Detroit rally to free the Jena 6 held downtown on Thurs., Sept. 20, 2007. (Photo: Abayomi Azikiwe).
Originally uploaded by Pan-African News Wire File Photos
(CNN) -- Mychal Bell, a black teenager accused of beating a white classmate and who was the last of the "Jena 6" behind bars, was released from custody Thursday after a juvenile court judge set his bail at $45,000.
Thousands of marchers filled the streets of Jena, Louisiana, last week.
Bell's release followed an announcement from LaSalle Parish District Attorney Reed Walters, who said he would not appeal a higher court's decision moving Bell's case to juvenile court.
Wearing a blue striped golf shirt and jeans, Bell walked out of the LaSalle Parish courthouse a week after an estimated 15,000-plus demonstrators marched through Jena -- a town of about 3,000 -- to protest local authorities' handling of the teens' case.
"We do not condone violence of any kind, but we ask that people be given a fair and even chance at the bar of justice," the Rev. Al Sharpton said outside the courthouse.
"Tonight, Mychal can go home, but Mychal is not out of the juvenile process. He goes home because a lot of people left their home and stood up for him," he said.
"Let America know -- we are not fighting for the right to fight in school. We're not fighting for the right for kids to beat each other. We're fighting to say that there must be one level of justice for everybody. And you cannot have adult attempted murder for some, and a fine for others, and call that equal protection under the law. Two wrongs don't make one civil right."
Demonstrators at last week's march were protesting how authorities handled the cases of Bell and five other teens accused of beating fellow student Justin Barker.
Many said they were angry that the students, dubbed the Jena 6, were being treated more harshly than three white students who hung nooses from an oak tree on Jena High School property.
The white students were suspended from school but did not face criminal charges. The protesters said they should have been charged with a hate crime.
Bell's attorney Lewis Scott said the teen was moved from jail to a juvenile facility earlier Thursday.
Walters said his decision not to appeal was based on what he believed was best for the victim in the case.
"While I believe that a review would have merit ... I believe it is in the best interest of the victim and his family not to delay this matter any further and move it to its conclusion," Walters told reporters.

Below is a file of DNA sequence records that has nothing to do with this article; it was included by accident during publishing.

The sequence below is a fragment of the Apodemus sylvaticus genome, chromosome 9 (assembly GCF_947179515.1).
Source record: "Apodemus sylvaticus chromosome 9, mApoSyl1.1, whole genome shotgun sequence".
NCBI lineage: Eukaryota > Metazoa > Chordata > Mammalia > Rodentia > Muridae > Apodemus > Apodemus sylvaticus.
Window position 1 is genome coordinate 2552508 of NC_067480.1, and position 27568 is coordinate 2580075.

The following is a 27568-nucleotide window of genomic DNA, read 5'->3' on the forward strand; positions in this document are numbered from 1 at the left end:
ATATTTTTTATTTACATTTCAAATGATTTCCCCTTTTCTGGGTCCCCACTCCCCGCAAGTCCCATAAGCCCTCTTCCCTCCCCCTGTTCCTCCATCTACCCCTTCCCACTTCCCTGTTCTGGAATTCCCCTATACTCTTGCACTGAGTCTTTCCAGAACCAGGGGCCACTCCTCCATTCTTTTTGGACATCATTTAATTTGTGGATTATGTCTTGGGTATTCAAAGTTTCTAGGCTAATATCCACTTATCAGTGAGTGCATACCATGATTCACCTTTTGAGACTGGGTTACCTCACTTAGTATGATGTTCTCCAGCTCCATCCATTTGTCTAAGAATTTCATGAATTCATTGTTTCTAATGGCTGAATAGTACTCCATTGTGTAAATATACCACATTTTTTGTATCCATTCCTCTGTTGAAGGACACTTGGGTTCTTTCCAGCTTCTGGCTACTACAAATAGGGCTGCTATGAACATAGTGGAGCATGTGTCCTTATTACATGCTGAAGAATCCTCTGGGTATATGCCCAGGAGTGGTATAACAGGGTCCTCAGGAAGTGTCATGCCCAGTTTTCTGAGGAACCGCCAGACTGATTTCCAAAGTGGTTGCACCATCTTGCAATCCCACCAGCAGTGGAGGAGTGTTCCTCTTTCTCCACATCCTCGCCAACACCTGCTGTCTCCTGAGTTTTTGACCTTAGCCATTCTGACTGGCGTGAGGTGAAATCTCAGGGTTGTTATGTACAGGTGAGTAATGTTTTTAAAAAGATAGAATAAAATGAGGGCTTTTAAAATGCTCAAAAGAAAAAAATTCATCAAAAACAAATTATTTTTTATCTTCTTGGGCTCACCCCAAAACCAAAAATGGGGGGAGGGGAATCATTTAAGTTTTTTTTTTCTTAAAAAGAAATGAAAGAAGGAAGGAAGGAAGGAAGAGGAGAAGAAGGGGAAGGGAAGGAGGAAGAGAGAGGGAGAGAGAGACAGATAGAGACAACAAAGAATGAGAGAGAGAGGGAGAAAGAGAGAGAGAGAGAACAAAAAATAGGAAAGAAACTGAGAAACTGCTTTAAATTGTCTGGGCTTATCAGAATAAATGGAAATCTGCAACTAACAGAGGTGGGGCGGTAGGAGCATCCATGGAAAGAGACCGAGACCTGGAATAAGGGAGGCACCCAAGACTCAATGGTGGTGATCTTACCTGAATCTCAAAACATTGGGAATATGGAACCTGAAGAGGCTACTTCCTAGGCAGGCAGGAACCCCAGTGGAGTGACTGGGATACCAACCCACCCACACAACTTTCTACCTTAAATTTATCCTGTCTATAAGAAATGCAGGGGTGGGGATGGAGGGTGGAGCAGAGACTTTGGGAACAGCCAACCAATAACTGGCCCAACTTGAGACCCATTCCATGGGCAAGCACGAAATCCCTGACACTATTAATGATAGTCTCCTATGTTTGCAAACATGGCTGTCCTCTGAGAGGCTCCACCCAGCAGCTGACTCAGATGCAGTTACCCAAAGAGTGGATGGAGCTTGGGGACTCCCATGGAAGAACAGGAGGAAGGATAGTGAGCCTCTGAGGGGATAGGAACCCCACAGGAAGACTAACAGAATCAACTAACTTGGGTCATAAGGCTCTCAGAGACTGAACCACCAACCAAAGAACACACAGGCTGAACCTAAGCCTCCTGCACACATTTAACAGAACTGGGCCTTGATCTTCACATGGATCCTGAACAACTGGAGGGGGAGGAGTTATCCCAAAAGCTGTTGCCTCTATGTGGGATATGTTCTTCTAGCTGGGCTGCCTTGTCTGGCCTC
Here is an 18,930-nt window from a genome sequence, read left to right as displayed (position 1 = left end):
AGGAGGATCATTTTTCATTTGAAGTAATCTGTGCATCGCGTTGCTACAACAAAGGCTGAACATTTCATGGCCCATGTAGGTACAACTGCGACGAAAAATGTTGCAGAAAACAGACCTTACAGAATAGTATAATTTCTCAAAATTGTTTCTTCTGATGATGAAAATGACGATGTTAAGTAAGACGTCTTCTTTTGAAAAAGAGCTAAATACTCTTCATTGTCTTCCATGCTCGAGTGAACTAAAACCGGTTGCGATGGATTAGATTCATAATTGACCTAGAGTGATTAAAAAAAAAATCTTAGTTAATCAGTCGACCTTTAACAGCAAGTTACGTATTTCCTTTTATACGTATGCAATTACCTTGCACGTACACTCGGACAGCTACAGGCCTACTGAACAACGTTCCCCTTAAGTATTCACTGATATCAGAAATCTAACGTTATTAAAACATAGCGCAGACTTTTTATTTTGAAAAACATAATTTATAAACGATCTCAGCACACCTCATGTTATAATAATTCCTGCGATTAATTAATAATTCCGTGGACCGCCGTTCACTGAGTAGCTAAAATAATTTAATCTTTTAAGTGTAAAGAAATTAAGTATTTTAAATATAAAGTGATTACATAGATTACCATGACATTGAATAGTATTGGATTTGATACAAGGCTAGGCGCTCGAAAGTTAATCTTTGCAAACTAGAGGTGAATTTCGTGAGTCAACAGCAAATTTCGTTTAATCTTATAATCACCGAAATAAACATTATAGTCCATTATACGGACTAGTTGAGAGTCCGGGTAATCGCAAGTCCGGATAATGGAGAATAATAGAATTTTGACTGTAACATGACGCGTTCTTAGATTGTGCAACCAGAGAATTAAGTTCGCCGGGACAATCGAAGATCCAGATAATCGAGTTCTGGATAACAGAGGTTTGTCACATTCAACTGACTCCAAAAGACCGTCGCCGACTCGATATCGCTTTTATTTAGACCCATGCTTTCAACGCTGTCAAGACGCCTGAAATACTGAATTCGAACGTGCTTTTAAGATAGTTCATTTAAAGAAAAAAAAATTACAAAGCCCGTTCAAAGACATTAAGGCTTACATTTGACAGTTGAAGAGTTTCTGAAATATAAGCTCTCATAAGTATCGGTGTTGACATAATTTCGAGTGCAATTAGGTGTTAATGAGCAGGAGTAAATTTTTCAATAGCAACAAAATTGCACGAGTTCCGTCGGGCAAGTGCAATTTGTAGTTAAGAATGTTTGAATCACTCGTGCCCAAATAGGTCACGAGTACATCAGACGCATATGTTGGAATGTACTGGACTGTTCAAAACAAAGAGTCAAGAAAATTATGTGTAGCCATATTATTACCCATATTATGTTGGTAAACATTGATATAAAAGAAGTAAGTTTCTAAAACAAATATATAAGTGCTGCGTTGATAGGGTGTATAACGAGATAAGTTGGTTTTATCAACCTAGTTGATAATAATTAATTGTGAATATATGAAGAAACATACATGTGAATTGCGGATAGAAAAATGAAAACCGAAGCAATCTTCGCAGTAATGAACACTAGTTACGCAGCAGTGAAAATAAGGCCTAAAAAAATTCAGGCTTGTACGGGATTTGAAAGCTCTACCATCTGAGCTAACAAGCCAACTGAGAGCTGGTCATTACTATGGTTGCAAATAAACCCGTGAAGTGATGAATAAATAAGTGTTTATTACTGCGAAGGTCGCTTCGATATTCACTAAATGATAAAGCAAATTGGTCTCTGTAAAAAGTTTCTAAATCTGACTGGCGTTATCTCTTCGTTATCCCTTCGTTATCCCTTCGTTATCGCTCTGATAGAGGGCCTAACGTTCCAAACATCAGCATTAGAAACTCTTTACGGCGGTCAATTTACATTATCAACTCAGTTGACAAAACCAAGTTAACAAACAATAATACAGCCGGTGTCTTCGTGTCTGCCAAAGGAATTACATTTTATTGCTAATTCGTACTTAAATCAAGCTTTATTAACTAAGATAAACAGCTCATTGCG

He said last week's march, which included Sharpton and Martin Luther King III, did not influence his decision.
Bell, now 17, was the only one of the Jena 6 behind bars. His bond previously was set at $90,000.
A district judge earlier this month tossed out Bell's conviction for conspiracy to commit second-degree battery, saying the matter should have been handled in juvenile court. The 3rd Circuit Court of Appeal in Lake Charles, Louisiana, did the same with Bell's battery conviction in mid-September.
Prosecutors originally charged all six black students accused of being involved in beating Barker with second-degree attempted murder and conspiracy. Walters reduced charges against at least four of them -- Bell, Robert Bailey Jr., Carwin Jones and Theo Shaw -- to battery and conspiracy.
Bryant Purvis awaits arraignment. Charges against Jesse Ray Beard, who was 14 at the time of the alleged crime, are unavailable because he's a juvenile.
Wednesday, Gov. Kathleen Blanco announced that Louisiana State Police officers will protect the families of the Jena 6 and investigate any threats they have received. A white supremacist Web site posted the names and addresses of the six black teens after last week's march, calling on followers to "let them know justice is coming."
Thursday, the FBI said it had been made aware of allegations of threats.
"Threats are taken seriously, and as these investigations are ongoing we cannot comment further," said Sheila Thorne of the FBI's office in New Orleans, Louisiana.
The December 4 attack on Barker came after months of racial tension, including at least two instances of fighting in the town, sparked originally when three white teens hung the nooses.
Walters has said there was no direct link between the hanging of the nooses and the schoolyard attack, and defended the prosecutions ahead of last Thursday's peaceful march. Blanco defended the prosecutor Wednesday, saying, "He has a solid record and is highly respected among his peers."
Walters also addressed the stress and notoriety the town has been subjected to, saying the only way he and other residents "have been able to endure the trauma that has been thrust upon us is through the prayers of the Christian people who have sent them up in this community."
He also suggested that some kind of "disaster" was averted when thousands of marchers came to Jena last week.
"I firmly believe and am confident of the fact that had it not been for the direct intervention of the Lord Jesus Christ last Thursday, a disaster would have happened," Walters said.